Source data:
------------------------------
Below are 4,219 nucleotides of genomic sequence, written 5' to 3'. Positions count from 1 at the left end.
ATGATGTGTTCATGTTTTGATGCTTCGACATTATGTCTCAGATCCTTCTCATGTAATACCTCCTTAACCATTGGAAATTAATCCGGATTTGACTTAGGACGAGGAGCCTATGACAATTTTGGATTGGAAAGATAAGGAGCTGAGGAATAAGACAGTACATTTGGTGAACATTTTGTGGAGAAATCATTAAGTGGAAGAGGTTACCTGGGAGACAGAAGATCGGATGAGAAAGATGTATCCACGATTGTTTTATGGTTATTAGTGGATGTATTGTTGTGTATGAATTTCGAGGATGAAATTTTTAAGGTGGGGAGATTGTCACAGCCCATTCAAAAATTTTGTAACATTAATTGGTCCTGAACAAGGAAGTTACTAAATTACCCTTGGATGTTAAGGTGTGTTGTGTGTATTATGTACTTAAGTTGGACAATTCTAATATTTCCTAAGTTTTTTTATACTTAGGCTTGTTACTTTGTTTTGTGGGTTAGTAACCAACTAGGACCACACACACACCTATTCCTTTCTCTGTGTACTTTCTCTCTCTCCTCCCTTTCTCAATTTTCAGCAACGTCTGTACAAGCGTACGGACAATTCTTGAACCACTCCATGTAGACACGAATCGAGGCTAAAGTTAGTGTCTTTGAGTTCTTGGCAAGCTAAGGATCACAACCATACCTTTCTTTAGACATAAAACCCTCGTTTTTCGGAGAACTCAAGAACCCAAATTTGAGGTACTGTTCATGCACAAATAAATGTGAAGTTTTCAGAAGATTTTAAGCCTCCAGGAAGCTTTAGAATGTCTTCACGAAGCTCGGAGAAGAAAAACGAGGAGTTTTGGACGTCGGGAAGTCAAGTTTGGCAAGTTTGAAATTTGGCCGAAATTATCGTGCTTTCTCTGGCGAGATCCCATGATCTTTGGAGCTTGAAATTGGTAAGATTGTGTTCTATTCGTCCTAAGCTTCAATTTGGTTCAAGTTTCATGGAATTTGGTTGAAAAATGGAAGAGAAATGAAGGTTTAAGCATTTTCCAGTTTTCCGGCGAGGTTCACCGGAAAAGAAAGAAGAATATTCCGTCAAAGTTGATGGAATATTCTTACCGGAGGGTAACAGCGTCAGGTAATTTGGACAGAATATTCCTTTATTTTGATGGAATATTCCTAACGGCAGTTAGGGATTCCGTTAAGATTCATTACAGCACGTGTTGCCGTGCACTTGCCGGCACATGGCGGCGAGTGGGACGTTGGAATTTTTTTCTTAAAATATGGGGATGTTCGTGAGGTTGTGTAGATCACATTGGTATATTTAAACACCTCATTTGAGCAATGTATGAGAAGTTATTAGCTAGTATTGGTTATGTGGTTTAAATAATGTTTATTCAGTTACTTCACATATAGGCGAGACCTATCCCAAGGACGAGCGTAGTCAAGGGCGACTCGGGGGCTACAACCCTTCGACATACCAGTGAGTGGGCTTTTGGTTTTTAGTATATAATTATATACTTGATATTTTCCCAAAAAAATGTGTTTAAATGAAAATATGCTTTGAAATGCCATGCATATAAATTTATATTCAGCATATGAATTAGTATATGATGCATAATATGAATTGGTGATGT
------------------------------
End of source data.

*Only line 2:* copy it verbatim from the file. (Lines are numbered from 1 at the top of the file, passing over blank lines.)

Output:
ATGATGTGTTCATGTTTTGATGCTTCGACATTATGTCTCAGATCCTTCTCATGTAATACCTCCTTAACCATTGGAAATTAATCCGGATTTGACTTAGGACGAGGAGCCTATGACAATTTTGGATTGGAAAGATAAGGAGCTGAGGAATAAGACAGTACATTTGGTGAACATTTTGTGGAGAAATCATTAAGTGGAAGAGGTTACCTGGGAGACAGAAGATCGGATGAGAAAGATGTATCCACGATTGTTTTATGGTTATTAGTGGATGTATTGTTGTGTATGAATTTCGAGGATGAAATTTTTAAGGTGGGGAGATTGTCACAGCCCATTCAAAAATTTTGTAACATTAATTGGTCCTGAACAAGGAAGTTACTAAATTACCCTTGGATGTTAAGGTGTGTTGTGTGTATTATGTACTTAAGTTGGACAATTCTAATATTTCCTAAGTTTTTTTATACTTAGGCTTGTTACTTTGTTTTGTGGGTTAGTAACCAACTAGGACCACACACACACCTATTCCTTTCTCTGTGTACTTTCTCTCTCTCCTCCCTTTCTCAATTTTCAGCAACGTCTGTACAAGCGTACGGACAATTCTTGAACCACTCCATGTAGACACGAATCGAGGCTAAAGTTAGTGTCTTTGAGTTCTTGGCAAGCTAAGGATCACAACCATACCTTTCTTTAGACATAAAACCCTCGTTTTTCGGAGAACTCAAGAACCCAAATTTGAGGTACTGTTCATGCACAAATAAATGTGAAGTTTTCAGAAGATTTTAAGCCTCCAGGAAGCTTTAGAATGTCTTCACGAAGCTCGGAGAAGAAAAACGAGGAGTTTTGGACGTCGGGAAGTCAAGTTTGGCAAGTTTGAAATTTGGCCGAAATTATCGTGCTTTCTCTGGCGAGATCCCATGATCTTTGGAGCTTGAAATTGGTAAGATTGTGTTCTATTCGTCCTAAGCTTCAATTTGGTTCAAGTTTCATGGAATTTGGTTGAAAAATGGAAGAGAAATGAAGGTTTAAGCATTTTCCAGTTTTCCGGCGAGGTTCACCGGAAAAGAAAGAAGAATATTCCGTCAAAGTTGATGGAATATTCTTACCGGAGGGTAACAGCGTCAGGTAATTTGGACAGAATATTCCTTTATTTTGATGGAATATTCCTAACGGCAGTTAGGGATTCCGTTAAGATTCATTACAGCACGTGTTGCCGTGCACTTGCCGGCACATGGCGGCGAGTGGGACGTTGGAATTTTTTTCTTAAAATATGGGGATGTTCGTGAGGTTGTGTAGATCACATTGGTATATTTAAACACCTCATTTGAGCAATGTATGAGAAGTTATTAGCTAGTATTGGTTATGTGGTTTAAATAATGTTTATTCAGTTACTTCACATATAGGCGAGACCTATCCCAAGGACGAGCGTAGTCAAGGGCGACTCGGGGGCTACAACCCTTCGACATACCAGTGAGTGGGCTTTTGGTTTTTAGTATATAATTATATACTTGATATTTTCCCAAAAAAATGTGTTTAAATGAAAATATGCTTTGAAATGCCATGCATATAAATTTATATTCAGCATATGAATTAGTATATGATGCATAATATGAATTGGTGATGT